This is what they will look like:

To use them, you have to rehydrate them. Put them in a bowl or plastic container and
add boiling water - enough to cover them.

Then, you have to push the mushrooms down with something so they are submerged. I used a smaller lid and it fit perfectly so that I didn't have to weigh the lid down with something.

But chances are you'll have to put something on top of the lid to hold it down and keep the mushrooms submerged.

Then cover the bowl or container to keep the water good and hot.

In about 15 minutes, the mushrooms will be ready.

Saturday, January 30, 2010

Roasted Pears Topped With Almonds, Raspberries, and White Chocolate Yummies

I'm so happy that this is my first recipe of 2010. It represents the way I'd like to cook and eat this year.

First of all, it's absolutely delicious! And it looks elegant, so you can serve it at the finest dinner party. Another plus was that it is quite simple. There really aren't a lot of ingredients, and you can have everything ready to assemble by the time the pears come out of the oven.

I don't know about you, but I need the "simple" in my cooking repetoire. My life is overwhelmed with minutia. But I do not want to cook the semi home made way. I want to cut down on processed foods and overwhelming amounts of sodium and chemicals. I believe that foods taste better when they are natural, and I feel better about eating them.

I decided to use organic frozen raspberries for my version of this recipe. It's the dead of winter, and while fresh raspberries were available, they were quite expensive and the quantity was small. I got about twice the amount of rasperries, and with the juice, I was able to make a 2nd sauce - a raspberry reduction. Here it is in all it's juiciness:

It was pretty spectacular. If you want to make the sauce, just though the raspberries. Strain out the juice while preserving the best of the berries for decoration. With some of the less-beautiful berries, put them in a sieve and use a rubber spatula to press out all the juice. You would be smooshing the berries to do this. Then put the juice in a small saucepan and boil it down to about 1/2 of the original amount of juice. If you wanted to, you could add some sugar. I didn't.

This recipe uses Vietnamese Cinnamon, aka Saigon Cinnamon. It is not the same as regular cinnamon - it's more pungent and complex. Maybe some of you can buy it in the grocery, McKormick does distribute it. But I prefer to order my spices online. I get mine from Penzey's Spices. They do have a few stores, which I hear are an incredible experience, but they also ship. My link is to the Vietnamese Cinnamon, but they sell every kind of spice, and they are fresher than anything you can buy in the grocery store, and most likely much cheaper per weight.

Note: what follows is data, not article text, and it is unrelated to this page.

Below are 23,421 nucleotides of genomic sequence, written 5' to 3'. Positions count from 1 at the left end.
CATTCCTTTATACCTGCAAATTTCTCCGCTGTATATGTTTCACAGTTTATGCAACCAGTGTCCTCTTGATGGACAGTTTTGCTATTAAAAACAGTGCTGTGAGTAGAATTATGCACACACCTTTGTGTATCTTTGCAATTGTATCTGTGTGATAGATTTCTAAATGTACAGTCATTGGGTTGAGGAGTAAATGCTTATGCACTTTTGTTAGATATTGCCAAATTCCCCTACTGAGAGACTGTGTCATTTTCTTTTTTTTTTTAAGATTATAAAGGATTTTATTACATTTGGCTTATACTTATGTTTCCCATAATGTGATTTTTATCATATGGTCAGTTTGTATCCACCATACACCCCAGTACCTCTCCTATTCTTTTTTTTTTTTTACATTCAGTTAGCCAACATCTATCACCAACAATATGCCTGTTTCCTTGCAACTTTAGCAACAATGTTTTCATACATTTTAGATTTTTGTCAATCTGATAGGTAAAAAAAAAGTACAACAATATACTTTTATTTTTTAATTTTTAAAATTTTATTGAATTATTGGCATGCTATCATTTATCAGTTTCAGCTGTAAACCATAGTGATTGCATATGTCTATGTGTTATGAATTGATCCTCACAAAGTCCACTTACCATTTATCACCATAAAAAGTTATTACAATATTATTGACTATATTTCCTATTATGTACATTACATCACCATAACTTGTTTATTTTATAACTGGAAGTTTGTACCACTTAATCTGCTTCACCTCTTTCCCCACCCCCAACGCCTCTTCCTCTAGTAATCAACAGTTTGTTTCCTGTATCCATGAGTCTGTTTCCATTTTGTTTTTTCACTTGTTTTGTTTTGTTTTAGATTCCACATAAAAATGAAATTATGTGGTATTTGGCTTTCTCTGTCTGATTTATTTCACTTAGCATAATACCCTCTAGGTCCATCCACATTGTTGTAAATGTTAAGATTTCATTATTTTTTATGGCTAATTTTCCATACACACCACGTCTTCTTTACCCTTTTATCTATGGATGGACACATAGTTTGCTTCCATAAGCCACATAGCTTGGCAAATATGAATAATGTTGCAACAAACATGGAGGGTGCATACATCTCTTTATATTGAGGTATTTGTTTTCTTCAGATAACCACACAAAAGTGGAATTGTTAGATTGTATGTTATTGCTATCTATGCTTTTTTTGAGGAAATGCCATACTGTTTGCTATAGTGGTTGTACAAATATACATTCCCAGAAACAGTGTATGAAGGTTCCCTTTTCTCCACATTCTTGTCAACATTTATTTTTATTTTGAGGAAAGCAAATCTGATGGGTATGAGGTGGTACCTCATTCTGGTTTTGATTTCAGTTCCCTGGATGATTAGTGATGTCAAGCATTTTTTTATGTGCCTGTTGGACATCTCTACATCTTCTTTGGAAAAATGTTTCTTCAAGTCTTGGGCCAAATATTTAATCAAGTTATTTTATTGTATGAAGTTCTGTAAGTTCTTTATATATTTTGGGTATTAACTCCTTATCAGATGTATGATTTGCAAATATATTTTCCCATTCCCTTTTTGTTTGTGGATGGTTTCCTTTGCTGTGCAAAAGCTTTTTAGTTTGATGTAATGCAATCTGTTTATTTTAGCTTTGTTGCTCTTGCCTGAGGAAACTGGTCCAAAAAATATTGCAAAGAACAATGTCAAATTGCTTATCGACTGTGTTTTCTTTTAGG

• Penzey's Spices: A jar of 1/4 cup (7 ounces) of the cinnamon is $3.25.

  • McKormick on the shelf at Stop and Shop supermarket: only 1.5 ounce (the regular tall-size glass jar) costs $5.98.

  • Spice Islands Saigon cinnamon, the same size (7 ounces), is 5.80.

  • King Arthur Flour: just 2 oz. cost $4.50

Roasted Pears Topped With Almonds, Raspberries, and White Chocolate Yummies

Inspired by Cat Cora (for McKormick)

1/3 cup brown sugar, packed
1 teaspoon Vietnamese cinnamon
1/4 teaspoon nutmeg
1/4 teaspoon ground cloves
2 pears, firm, halved with cores removed
2 tablespoons butter, melted
3 tablespoons heavy cream
2 ounces white chocolate, chopped
1/2 cup sliced almonds, toasted
fresh or frozen raspberries

Preheat the oven to 400 degrees. Place the pear haves, cut side up in an 8 x 8 inch baking dish sprayed with cooking oil. Brush the tops with butter and drizzle some more into the cavity, but leave as much as you can for later (I used half the butter).

Mix the sugar and spices in a small bowl and then sprinkle half of the mixture evenly over the pears.

Bake for 15 minutes. If your butter, sugar, and spices have fallen off of the pears, use a brush or spoon to baste the pears with it again. Sprinkle the remaining sugar mixture on top, drizzle with the remaining butter, and bake for another 20 minutes, or until the pears are tender.

While the pears are cooking, bring the cream to a boil in a small pot over medium heat. Take the pot off of the flame and add the white chocolate, stirring until it is melted and the sauce is smooth.

To serve, place a pear half on a dessert plate or shallow bow. Spoon any of the butter/sugar mixture from the pan over the tops and sprinkle with the almonds. Then drizzle the cream and chocolate mixture over it and top with the berries.

Roasted Pears Topped With Yummies

I'm so happy that this is my first recipe ...

See Roasted Pears Topped With Yummies on Key Ingredient.